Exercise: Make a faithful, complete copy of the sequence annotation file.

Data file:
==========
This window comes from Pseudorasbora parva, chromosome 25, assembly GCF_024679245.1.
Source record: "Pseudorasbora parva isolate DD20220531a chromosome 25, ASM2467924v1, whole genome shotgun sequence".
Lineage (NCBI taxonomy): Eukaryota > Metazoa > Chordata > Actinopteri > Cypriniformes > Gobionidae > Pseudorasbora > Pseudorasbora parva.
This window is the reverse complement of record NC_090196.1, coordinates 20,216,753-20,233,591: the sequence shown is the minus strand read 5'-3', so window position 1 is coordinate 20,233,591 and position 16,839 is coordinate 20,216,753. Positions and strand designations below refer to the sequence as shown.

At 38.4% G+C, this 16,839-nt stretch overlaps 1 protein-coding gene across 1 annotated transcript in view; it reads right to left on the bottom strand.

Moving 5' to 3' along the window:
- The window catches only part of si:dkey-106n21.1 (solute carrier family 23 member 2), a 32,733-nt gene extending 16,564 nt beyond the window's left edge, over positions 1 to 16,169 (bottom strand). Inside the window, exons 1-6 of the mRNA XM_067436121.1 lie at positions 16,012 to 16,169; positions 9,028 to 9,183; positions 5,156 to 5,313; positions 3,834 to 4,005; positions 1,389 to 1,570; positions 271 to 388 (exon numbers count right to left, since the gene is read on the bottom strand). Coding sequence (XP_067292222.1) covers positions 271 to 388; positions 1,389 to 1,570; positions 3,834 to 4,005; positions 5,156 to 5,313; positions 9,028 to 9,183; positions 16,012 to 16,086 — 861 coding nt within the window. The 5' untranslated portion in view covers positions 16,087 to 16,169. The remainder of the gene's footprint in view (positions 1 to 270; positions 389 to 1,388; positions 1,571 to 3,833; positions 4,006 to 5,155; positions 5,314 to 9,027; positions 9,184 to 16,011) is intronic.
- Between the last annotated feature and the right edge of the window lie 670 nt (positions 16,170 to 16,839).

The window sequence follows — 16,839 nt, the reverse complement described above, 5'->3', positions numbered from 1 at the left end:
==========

This window comes from Pseudorasbora parva, chromosome 25, assembly GCF_024679245.1.
Source record: "Pseudorasbora parva isolate DD20220531a chromosome 25, ASM2467924v1, whole genome shotgun sequence".
Lineage (NCBI taxonomy): Eukaryota > Metazoa > Chordata > Actinopteri > Cypriniformes > Gobionidae > Pseudorasbora > Pseudorasbora parva.
This window is the reverse complement of record NC_090196.1, coordinates 20,216,753-20,233,591: the sequence shown is the minus strand read 5'-3', so window position 1 is coordinate 20,233,591 and position 16,839 is coordinate 20,216,753. Positions and strand designations below refer to the sequence as shown.

At 38.4% G+C, this 16,839-nt stretch overlaps 1 protein-coding gene across 1 annotated transcript in view; it reads right to left on the bottom strand.

Moving 5' to 3' along the window:
- The window catches only part of si:dkey-106n21.1 (solute carrier family 23 member 2), a 32,733-nt gene extending 16,564 nt beyond the window's left edge, over positions 1 to 16,169 (bottom strand). Inside the window, exons 1-6 of the mRNA XM_067436121.1 lie at positions 16,012 to 16,169; positions 9,028 to 9,183; positions 5,156 to 5,313; positions 3,834 to 4,005; positions 1,389 to 1,570; positions 271 to 388 (exon numbers count right to left, since the gene is read on the bottom strand). Coding sequence (XP_067292222.1) covers positions 271 to 388; positions 1,389 to 1,570; positions 3,834 to 4,005; positions 5,156 to 5,313; positions 9,028 to 9,183; positions 16,012 to 16,086 — 861 coding nt within the window. The 5' untranslated portion in view covers positions 16,087 to 16,169. The remainder of the gene's footprint in view (positions 1 to 270; positions 389 to 1,388; positions 1,571 to 3,833; positions 4,006 to 5,155; positions 5,314 to 9,027; positions 9,184 to 16,011) is intronic.
- Between the last annotated feature and the right edge of the window lie 670 nt (positions 16,170 to 16,839).

The window sequence follows — 16,839 nt, the reverse complement described above, 5'->3', positions numbered from 1 at the left end: